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Not much but it's something.

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By MIKE DUFF , May 2015

We've been waiting for a U.S.-market RS for a long time.

An American Ford engineer was posted to Europe in the mid-1990s. Upon arriving at the company’s European headquarters in Cologne, he was offered a choice of company car. Once he’d had a chance to realize how boring most European Fords were at that time, he immediately opted for an Escort RS Cosworth.

To Americans, the “Cossie” was fanboy fantasy. A turbocharged, four-wheel-drive rally homologation special, it’s always ranked near the top of the list of Great Performance Models Ford Denied Us. The engineer loved it, used it to transport his young family, and refused to return it. Eventually he was shipped back to Dearborn, Michigan, leaving the Escort behind.

His name? Raj Nair, now Ford’s VP of product development and chief technical officer. And although there’s no officially acknowledged link between his one-time choice of company car and his decision to turn the new Focus RS into a global superstar, we’re calling it a compelling coincidence.

The first two generations of Focus RS were front-drive, with the most powerful RS500 sending 345 horsepower through just two tortured tires. But Nair says this third-generation car was designed to be four-wheel drive from the get-go, using a clever new system that we can anticipate seeing in other Fords soon. It has twin electronically controlled clutches on the rear axle, one for each side. Up to 70 percent of the available torque can go to the rear, all of which can then be marshaled to either wheel for torque vectoring. Under cornering, the outside rear gets more oomph to assist turn-in and reduce understeer. Ford also promises that the system has been set up to allow power-on drifting, something demonstrated at the official unveiling in Ford’s Cologne factory by “project consultant” and YouTube hoon-king Ken Block.

The RS looks good in the metal, a measure more muscular than a Focus ST. A retuned version of the Lincoln MKC’s 2.3-liter *EcoBoost four with a low-inertia turbocharger makes the power. As is Ford’s way, there’s an official promise of “well in excess of 315 horsepower,” and insiders hint at an output around 340. The only transmission will be a six-speed manual; there’s never been an automatic Focus RS, and Ford has no plans to offer one now. Adjustable dampers will be standard, and on optional track-appropriate tires the RS is claimed to be capable of delivering more than 1.0 g of  lateral acceleration. This certainly looks set to be Ford’s hottest hatch yet when it goes on sale early next year priced around $35,000.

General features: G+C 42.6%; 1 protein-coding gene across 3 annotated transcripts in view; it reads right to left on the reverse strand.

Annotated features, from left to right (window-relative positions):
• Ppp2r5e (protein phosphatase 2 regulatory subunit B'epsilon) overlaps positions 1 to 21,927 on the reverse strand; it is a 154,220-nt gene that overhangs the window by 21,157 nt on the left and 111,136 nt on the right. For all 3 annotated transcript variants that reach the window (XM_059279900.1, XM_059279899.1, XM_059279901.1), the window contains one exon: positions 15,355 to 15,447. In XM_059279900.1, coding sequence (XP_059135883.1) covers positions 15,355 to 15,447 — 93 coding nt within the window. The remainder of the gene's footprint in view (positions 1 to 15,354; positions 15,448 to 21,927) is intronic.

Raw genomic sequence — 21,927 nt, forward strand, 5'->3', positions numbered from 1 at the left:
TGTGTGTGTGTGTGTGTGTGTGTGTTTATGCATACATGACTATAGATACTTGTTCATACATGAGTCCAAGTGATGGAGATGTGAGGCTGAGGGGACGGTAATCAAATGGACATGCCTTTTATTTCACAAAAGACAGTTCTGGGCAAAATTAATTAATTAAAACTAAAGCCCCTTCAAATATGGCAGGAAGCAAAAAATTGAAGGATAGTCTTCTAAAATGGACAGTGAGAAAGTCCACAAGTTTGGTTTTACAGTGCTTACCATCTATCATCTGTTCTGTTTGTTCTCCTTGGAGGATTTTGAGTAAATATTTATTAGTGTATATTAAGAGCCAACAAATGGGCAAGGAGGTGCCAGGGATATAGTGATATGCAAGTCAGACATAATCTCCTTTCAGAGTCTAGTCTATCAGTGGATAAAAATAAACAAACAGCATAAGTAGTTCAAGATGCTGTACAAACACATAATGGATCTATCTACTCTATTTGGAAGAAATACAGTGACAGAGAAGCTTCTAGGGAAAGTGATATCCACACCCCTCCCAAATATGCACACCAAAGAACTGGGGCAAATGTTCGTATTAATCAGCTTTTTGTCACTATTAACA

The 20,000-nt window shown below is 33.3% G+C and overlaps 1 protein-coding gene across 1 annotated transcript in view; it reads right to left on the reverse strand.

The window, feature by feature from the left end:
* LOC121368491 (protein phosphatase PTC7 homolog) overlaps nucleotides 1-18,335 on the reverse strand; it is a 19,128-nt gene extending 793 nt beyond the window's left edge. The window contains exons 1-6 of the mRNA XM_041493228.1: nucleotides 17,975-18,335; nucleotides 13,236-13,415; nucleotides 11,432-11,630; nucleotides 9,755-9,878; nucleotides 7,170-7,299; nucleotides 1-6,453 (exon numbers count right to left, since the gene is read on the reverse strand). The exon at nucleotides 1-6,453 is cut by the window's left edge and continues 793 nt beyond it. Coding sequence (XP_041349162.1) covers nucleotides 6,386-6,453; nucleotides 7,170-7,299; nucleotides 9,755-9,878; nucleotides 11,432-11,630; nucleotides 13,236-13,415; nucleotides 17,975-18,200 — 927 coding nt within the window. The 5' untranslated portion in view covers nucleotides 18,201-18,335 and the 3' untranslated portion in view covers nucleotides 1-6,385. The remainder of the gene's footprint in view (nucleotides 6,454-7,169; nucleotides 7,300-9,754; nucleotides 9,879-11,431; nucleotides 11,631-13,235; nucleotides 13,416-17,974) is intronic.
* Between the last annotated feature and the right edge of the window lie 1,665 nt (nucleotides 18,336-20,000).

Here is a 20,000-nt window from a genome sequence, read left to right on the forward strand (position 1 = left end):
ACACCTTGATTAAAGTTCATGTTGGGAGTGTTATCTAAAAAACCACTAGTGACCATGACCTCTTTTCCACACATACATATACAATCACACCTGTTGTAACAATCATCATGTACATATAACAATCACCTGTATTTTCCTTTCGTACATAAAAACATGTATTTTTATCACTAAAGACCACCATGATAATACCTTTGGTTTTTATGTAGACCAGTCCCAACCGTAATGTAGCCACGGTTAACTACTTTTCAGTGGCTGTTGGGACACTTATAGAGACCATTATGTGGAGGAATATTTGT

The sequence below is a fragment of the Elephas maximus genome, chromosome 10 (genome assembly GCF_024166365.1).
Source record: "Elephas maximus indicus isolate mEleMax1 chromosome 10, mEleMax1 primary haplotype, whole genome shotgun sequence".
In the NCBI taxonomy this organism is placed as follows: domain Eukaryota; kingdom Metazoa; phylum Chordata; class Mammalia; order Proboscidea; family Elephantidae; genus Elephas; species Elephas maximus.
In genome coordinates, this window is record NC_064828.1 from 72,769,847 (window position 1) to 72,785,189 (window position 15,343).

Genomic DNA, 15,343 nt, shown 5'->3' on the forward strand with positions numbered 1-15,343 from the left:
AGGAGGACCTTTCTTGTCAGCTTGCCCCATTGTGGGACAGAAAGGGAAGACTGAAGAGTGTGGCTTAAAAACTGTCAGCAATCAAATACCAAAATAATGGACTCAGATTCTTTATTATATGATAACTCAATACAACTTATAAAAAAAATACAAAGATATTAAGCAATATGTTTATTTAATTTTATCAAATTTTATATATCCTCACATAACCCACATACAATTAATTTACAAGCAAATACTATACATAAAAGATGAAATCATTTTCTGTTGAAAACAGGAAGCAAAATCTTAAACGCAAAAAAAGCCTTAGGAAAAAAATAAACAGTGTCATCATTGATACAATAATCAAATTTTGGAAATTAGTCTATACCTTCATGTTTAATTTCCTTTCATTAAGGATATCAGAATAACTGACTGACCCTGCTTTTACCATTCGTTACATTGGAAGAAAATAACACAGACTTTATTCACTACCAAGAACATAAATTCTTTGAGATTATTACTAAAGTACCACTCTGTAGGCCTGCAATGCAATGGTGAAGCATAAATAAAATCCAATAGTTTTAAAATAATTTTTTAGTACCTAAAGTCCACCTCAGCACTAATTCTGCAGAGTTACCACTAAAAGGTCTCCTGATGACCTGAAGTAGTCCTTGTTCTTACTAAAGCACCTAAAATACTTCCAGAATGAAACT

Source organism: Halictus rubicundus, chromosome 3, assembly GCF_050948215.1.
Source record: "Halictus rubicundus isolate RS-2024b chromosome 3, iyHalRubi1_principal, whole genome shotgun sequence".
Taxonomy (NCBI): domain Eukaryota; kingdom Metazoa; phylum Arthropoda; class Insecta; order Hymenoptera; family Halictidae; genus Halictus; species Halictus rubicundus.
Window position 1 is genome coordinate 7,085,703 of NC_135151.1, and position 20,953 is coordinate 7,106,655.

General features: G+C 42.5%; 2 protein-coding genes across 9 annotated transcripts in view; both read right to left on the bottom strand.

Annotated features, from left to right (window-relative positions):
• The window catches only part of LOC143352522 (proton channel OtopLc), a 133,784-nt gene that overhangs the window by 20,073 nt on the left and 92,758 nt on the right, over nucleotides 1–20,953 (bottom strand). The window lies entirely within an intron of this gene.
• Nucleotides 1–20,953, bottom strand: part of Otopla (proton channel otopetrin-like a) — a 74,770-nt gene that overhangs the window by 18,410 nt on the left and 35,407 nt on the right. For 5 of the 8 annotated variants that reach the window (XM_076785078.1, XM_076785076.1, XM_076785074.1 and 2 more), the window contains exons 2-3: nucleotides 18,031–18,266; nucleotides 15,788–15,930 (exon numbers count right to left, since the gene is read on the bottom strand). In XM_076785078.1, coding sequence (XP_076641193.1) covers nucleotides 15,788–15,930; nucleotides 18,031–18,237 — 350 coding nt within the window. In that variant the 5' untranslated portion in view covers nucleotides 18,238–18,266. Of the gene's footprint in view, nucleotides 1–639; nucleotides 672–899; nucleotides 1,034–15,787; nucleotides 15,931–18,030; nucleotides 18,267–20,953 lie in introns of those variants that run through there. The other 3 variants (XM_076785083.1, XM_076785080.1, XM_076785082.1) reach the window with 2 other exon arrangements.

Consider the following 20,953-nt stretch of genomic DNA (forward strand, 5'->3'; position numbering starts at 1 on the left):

2016 Ford Focus RS: 25 Cars Worth Waiting For ? Feature ? Car and Driver
 

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The 340 would be awesome. On the adjustable suspension I wonder if it's ride hight and dampning adjustable. And the price point omfg....the RS will steal sales from subaru
 

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The 340 would be awesome. On the adjustable suspension I wonder if it's ride hight and dampning adjustable. And the price point omfg....the RS will steal sales from subaru
The dampers are not ride height adjustable from the best of my knowledge and honestly still unsure on the type of system they are using. Conflicting information with which supplier is manufacturing them for the RS. It is possible they may be a 2 mode valve damper opposed to something like Magneride.
 

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Curious as to the mention that the engine is sourced from the MKC while all other accounts (and to my knowledge from Ford themselves) say its sourced from the Mustang. I would assume the MKC doesn't have the exact same specced 2.3L as the Mustang.
 

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Curious as to the mention that the engine is sourced from the MKC while all other accounts (and to my knowledge from Ford themselves) say its sourced from the Mustang. I would assume the MKC doesn't have the exact same specced 2.3L as the Mustang.
Good question, as I don't know the differences between MKC and Mustang. We do know, well at least what Ford has stated, the differences from Mustang to RS.
 

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I really don't know why ford has put a 4cyl in a big car. That's what a v8 is for or 6cyl. Sure it can make the power, but how much does it compromise the longevity of the engine. On that thought...who's going to be the first to put the v8 into the RS?
 
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